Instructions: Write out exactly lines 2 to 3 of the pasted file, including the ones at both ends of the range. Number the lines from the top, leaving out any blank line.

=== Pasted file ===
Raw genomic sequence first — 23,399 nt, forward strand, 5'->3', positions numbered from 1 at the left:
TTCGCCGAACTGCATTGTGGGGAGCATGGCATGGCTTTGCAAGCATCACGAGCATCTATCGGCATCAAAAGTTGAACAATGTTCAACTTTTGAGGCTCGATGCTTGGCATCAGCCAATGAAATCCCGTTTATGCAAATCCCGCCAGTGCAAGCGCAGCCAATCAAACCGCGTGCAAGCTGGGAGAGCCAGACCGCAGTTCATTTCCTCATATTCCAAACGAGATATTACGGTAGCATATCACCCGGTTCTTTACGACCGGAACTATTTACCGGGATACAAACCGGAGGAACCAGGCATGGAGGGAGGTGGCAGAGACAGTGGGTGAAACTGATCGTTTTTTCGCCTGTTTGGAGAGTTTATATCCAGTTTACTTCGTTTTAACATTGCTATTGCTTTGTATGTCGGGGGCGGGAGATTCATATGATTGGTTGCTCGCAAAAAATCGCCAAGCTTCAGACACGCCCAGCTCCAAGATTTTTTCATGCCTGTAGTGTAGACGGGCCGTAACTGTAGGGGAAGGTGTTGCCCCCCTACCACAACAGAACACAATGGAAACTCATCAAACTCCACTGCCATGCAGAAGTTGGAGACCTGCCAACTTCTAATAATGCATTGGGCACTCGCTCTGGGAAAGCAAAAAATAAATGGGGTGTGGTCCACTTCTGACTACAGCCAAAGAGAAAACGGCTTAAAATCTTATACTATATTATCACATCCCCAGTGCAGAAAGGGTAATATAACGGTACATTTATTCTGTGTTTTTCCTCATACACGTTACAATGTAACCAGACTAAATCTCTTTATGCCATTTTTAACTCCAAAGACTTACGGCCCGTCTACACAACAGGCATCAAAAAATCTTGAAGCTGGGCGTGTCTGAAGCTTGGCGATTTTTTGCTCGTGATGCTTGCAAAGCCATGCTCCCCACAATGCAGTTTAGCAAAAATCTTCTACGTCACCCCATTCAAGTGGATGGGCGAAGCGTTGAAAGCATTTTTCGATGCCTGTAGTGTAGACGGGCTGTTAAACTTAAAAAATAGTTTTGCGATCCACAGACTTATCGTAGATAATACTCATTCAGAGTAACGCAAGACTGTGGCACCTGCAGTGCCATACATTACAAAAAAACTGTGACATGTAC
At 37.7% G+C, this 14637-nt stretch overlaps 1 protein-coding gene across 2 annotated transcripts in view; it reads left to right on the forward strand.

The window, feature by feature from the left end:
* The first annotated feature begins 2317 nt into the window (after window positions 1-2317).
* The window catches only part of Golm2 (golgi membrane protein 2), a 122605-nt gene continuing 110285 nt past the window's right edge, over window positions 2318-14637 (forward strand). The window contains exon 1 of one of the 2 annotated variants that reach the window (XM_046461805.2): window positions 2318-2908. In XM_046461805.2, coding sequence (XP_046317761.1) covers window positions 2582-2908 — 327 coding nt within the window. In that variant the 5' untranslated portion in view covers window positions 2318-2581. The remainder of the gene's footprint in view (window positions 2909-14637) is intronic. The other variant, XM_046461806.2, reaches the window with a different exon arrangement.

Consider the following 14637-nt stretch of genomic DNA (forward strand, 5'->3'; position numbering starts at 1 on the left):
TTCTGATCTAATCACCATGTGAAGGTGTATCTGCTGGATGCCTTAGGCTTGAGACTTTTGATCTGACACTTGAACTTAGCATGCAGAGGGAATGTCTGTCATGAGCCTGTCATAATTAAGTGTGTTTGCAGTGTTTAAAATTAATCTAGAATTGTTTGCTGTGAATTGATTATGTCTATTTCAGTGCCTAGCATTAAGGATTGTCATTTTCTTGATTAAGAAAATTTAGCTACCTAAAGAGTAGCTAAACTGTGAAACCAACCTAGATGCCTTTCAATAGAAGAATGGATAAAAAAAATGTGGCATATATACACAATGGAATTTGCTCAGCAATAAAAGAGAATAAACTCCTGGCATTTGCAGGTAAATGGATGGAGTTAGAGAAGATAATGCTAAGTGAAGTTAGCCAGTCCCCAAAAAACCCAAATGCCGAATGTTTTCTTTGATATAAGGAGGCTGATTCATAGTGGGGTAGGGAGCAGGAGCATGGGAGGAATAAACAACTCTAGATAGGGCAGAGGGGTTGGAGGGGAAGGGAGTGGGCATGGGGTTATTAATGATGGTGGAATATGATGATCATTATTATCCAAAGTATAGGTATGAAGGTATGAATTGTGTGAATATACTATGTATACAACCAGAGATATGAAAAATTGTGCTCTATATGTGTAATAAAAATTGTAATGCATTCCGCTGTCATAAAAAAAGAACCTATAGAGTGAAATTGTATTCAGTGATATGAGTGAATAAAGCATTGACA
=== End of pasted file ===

TTCGCCGAACTGCATTGTGGGGAGCATGGCATGGCTTTGCAAGCATCACGAGCATCTATCGGCATCAAAAGTTGAACAATGTTCAACTTTTGAGGCTCGATGCTTGGCATCAGCCAATGAAATCCCGTTTATGCAAATCCCGCCAGTGCAAGCGCAGCCAATCAAACCGCGTGCAAGCTGGGAGAGCCAGACCGCAGTTCATTTCCTCATATTCCAAACGAGATATTACGGTAGCATATCACCCGGTTCTTTACGACCGGAACTATTTACCGGGATACAAACCGGAGGAACCAGGCATGGAGGGAGGTGGCAGAGACAGTGGGTGAAACTGATCGTTTTTTCGCCTGTTTGGAGAGTTTATATCCAGTTTACTTCGTTTTAACATTGCTATTGCTTTGTATGTCGGGGGCGGGAGATTCATATGATTGGTTGCTCGCAAAAAATCGCCAAGCTTCAGACACGCCCAGCTCCAAGATTTTTTCATGCCTGTAGTGTAGACGGGCCGTAACTGTAGGGGAAGGTGTTGCCCCCCTACCACAACAGAACACAATGGAAACTCATCAAACTCCACTGCCATGCAGAAGTTGGAGACCTGCCAACTTCTAATAATGCATTGGGCACTCGCTCTGGGAAAGCAAAAAATAAATGGGGTGTGGTCCACTTCTGACTACAGCCAAAGAGAAAACGGCTTAAAATCTTATACTATATTATCACATCCCCAGTGCAGAAAGGGTAATATAACGGTACATTTATTCTGTGTTTTTCCTCATACACGTTACAATGTAACCAGACTAAATCTCTTTATGCCATTTTTAACTCCAAAGACTTACGGCCCGTCTACACAACAGGCATCAAAAAATCTTGAAGCTGGGCGTGTCTGAAGCTTGGCGATTTTTTGCTCGTGATGCTTGCAAAGCCATGCTCCCCACAATGCAGTTTAGCAAAAATCTTCTACGTCACCCCATTCAAGTGGATGGGCGAAGCGTTGAAAGCATTTTTCGATGCCTGTAGTGTAGACGGGCTGTTAAACTTAAAAAATAGTTTTGCGATCCACAGACTTATCGTAGATAATACTCATTCAGAGTAACGCAAGACTGTGGCACCTGCAGTGCCATACATTACAAAAAAACTGTGACATGTAC
At 37.7% G+C, this 14637-nt stretch overlaps 1 protein-coding gene across 2 annotated transcripts in view; it reads left to right on the forward strand.